ECB meets over banking stress as US rescue eases immediate fears
European Central Bank supervisors met to tackle growing cracks in the banking system on Friday after a $30 billion lifeline for U.S. lender First Republic Bank (FRC.N) eased fears of its imminent collapse.
Large U.S. banks on Thursday swooped in to rescue the San Francisco-based bank, which was caught up in a widening shock triggered by the collapse of two other mid-size U.S. lenders.
The rescue package came less than a day after Credit Suisse (CSGN.S) clinched an emergency central bank loan of up to $54 billion to shore up its liquidity. Shares in Switzerland’s second-largest bank were lower in Friday morning trading.
The two deals helped restore some calm to global markets, after a torrid week for banking stocks.
“The Supervisory Board is meeting to exchange views and to provide members with an update on recent developments in the banking sector,” an ECB spokesperson told Reuters.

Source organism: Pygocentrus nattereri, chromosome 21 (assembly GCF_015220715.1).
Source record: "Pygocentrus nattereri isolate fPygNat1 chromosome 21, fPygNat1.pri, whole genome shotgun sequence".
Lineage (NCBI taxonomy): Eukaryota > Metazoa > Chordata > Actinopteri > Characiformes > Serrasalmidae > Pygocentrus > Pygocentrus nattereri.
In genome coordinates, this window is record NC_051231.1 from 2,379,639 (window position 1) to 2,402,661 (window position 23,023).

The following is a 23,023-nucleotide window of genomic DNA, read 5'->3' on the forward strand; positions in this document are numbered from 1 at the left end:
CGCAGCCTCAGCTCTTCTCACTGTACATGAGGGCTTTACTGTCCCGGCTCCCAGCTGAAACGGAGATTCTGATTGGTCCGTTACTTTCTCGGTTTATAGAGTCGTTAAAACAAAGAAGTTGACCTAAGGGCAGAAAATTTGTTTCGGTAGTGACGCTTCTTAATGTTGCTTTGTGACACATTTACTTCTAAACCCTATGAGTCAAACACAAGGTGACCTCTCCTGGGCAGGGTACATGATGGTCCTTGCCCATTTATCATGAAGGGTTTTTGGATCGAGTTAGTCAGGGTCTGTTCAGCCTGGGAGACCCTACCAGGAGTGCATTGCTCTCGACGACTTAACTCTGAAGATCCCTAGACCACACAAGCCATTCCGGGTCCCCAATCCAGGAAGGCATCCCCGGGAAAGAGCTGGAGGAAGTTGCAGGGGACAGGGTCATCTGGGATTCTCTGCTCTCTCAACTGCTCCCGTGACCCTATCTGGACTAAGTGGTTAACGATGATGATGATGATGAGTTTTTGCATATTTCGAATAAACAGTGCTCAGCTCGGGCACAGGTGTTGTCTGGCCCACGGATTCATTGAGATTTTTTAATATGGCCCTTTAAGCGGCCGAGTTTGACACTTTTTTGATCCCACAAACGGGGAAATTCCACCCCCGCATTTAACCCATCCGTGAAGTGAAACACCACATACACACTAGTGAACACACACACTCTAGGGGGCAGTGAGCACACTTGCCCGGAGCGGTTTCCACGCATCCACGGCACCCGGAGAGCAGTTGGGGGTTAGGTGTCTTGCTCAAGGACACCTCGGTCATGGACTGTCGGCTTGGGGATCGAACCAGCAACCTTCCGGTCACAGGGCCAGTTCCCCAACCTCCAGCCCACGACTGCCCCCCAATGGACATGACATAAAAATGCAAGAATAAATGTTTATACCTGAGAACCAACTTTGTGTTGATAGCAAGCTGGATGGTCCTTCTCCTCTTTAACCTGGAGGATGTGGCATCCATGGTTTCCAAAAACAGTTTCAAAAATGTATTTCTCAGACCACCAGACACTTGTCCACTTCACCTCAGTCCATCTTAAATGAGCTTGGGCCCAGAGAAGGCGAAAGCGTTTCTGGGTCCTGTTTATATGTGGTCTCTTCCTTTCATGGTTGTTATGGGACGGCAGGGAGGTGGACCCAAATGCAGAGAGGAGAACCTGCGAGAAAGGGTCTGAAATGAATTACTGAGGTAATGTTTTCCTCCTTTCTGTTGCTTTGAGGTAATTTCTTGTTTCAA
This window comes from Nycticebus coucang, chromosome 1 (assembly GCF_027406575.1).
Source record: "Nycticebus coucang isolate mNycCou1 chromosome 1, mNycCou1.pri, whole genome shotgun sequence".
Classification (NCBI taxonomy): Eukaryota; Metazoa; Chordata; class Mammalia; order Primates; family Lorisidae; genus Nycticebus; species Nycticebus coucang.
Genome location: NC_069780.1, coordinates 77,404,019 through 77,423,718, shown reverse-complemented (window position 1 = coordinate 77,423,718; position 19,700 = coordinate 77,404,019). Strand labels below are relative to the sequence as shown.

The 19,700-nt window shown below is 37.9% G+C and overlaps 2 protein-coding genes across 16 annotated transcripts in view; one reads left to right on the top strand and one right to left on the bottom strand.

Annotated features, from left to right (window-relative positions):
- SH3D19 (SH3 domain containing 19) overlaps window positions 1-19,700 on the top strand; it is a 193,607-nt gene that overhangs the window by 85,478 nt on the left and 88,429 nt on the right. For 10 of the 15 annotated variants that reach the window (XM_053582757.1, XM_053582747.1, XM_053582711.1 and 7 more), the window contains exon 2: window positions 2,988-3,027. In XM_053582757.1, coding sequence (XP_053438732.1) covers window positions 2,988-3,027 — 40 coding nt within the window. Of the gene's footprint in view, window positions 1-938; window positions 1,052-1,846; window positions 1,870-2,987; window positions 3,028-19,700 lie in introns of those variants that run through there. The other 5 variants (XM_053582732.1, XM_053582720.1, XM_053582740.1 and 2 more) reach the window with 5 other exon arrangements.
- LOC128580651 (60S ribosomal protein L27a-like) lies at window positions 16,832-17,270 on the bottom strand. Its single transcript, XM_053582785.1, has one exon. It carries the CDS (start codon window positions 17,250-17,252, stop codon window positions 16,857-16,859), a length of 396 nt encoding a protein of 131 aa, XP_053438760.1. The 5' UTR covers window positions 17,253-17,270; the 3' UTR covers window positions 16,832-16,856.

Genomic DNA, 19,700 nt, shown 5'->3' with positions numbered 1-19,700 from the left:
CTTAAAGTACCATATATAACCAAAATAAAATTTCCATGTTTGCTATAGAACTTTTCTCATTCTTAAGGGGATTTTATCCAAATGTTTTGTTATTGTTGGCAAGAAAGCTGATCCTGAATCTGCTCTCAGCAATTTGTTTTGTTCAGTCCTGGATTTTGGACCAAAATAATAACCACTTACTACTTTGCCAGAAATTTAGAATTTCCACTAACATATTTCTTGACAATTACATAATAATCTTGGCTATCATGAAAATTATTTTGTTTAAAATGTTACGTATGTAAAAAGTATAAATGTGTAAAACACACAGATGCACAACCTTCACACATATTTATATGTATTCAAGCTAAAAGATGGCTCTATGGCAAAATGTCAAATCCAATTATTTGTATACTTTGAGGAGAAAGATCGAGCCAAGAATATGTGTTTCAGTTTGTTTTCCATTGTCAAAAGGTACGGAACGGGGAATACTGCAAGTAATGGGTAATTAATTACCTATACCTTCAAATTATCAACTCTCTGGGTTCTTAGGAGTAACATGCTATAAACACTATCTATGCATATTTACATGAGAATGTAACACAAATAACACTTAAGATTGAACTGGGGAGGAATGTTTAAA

The ECB, which on Thursday raised interest rates by 50 basis points, held another ad hoc supervisory board meeting earlier this week in an unusual move ahead of a scheduled gathering next week.
“French and European banks are very solid,” ECB policymaker and French central bank governor Francois Villeroy de Galhau, told BFM business radio.
Analysts says authorities appear eager to quickly deal with systemic risks, but worry the potential for a full-blown banking crisis is far from over.
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